Serious Skin Reactions
Inform patients that serious skin reactions, such as
Stevens-Johnson Syndrome and erythema multiforme, were reported by some
patients taking CHANTIX. Advise patients to stop taking CHANTIX at the first sign
of rash with mucosal lesions or skin reaction and contact a healthcare provider
immediately [see WARNINGS AND PRECAUTIONS, ADVERSE REACTIONS].
Vivid, Unusual, Or Strange Dreams
Inform patients that they may experience vivid, unusual
or strange dreams during treatment with CHANTIX.
Pregnancy And Lactation
Patients who are pregnant or breastfeeding or planning to
become pregnant should be advised of: the risks of smoking to a pregnant mother
and her developing baby, the potential risks of CHANTIX use during pregnancy
and breastfeeding, and the benefits of smoking cessation with and without
CHANTIX. Advise breastfeeding women to monitor the infant for seizures and
vomiting [see Use In Specific Populations].
This product's label may have been updated. For full
prescribing information, please visit www.pfizer.com
Carcinogenesis, Mutagenesis, Impairment Of Fertility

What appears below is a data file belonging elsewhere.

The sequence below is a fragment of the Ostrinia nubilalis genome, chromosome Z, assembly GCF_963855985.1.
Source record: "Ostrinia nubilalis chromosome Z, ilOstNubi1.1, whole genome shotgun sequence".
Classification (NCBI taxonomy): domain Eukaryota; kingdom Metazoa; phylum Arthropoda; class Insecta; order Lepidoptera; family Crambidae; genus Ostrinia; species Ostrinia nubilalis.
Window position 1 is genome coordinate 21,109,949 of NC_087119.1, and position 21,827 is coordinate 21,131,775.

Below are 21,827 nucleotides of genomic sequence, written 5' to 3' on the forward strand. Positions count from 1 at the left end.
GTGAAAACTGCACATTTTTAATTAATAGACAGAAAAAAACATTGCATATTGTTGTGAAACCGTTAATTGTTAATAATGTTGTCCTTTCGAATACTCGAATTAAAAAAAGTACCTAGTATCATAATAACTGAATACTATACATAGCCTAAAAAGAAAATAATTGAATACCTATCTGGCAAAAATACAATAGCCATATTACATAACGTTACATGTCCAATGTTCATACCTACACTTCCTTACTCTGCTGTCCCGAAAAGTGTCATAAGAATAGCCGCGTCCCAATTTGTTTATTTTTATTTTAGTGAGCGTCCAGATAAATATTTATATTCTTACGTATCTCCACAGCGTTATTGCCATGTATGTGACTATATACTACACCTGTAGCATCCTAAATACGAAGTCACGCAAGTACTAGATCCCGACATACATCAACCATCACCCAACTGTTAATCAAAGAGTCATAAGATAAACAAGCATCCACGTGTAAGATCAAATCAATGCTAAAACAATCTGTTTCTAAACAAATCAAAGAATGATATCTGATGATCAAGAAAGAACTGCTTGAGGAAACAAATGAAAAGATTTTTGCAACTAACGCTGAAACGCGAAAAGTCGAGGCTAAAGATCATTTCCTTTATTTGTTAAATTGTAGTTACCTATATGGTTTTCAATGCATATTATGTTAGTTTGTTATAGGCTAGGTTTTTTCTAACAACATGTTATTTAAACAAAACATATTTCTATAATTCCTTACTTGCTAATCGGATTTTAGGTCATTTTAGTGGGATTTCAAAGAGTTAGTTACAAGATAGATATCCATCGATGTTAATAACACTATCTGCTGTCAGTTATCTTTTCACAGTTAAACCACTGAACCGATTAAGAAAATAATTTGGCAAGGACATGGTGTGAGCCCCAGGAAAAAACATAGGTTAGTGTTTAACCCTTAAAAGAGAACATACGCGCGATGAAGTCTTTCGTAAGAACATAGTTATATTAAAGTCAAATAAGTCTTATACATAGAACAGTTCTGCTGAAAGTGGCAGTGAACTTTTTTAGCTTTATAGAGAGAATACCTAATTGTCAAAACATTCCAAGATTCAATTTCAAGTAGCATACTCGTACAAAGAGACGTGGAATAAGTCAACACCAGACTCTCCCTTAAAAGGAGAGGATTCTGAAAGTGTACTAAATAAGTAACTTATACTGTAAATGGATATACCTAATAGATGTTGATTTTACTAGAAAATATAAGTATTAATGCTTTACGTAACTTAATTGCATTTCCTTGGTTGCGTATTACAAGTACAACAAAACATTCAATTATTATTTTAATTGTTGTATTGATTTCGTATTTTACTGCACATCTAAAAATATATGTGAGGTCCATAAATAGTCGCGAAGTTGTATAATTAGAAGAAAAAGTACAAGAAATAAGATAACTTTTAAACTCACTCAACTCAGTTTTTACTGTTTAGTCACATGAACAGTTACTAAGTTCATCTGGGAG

Lifetime carcinogenicity studies were performed in CD-1
mice and Sprague-Dawley rats. There was no evidence of a carcinogenic effect in
mice administered varenicline by oral gavage for 2 years at doses up to 20
mg/kg/day (47 times the maximum recommended human daily (MRHD) exposure based
on AUC). Rats were administered varenicline (1, 5, and 15 mg/kg/day) by oral
gavage for 2 years. In male rats (n = 65 per sex per dose group), incidences of
hibernoma (tumor of the brown fat) were increased at the mid dose (1 tumor, 5
mg/kg/day, 23 times the MRHD exposure based on AUC) and maximum dose (2 tumors,
15 mg/kg/day, 67 times the MRHD exposure based on AUC). The clinical relevance
of this finding to humans has not been established. There was no evidence of
carcinogenicity in female rats.
Varenicline was not genotoxic, with or without metabolic
activation, in the following assays: Ames bacterial mutation assay; mammalian
CHO/HGPRT assay; and tests for cytogenetic aberrations in vivo in rat bone
marrow and in vitro in human lymphocytes.
Impairment Of Fertility
There was no evidence of impairment of fertility in
either male or female Sprague-Dawley rats
administered varenicline succinate up to 15 mg/kg/day (67
and 36 times, respectively, the MRHD exposure based on AUC at 1 mg twice
daily). Maternal toxicity, characterized by a decrease in body weight gain, was
observed at 15 mg/kg/day. However, a decrease in fertility was noted in the
offspring of pregnant rats who were administered varenicline succinate at an
oral dose of 15 mg/kg/day. This decrease in fertility in the offspring of
treated female rats was not evident at an oral dose of 3 mg/kg/day (9 times the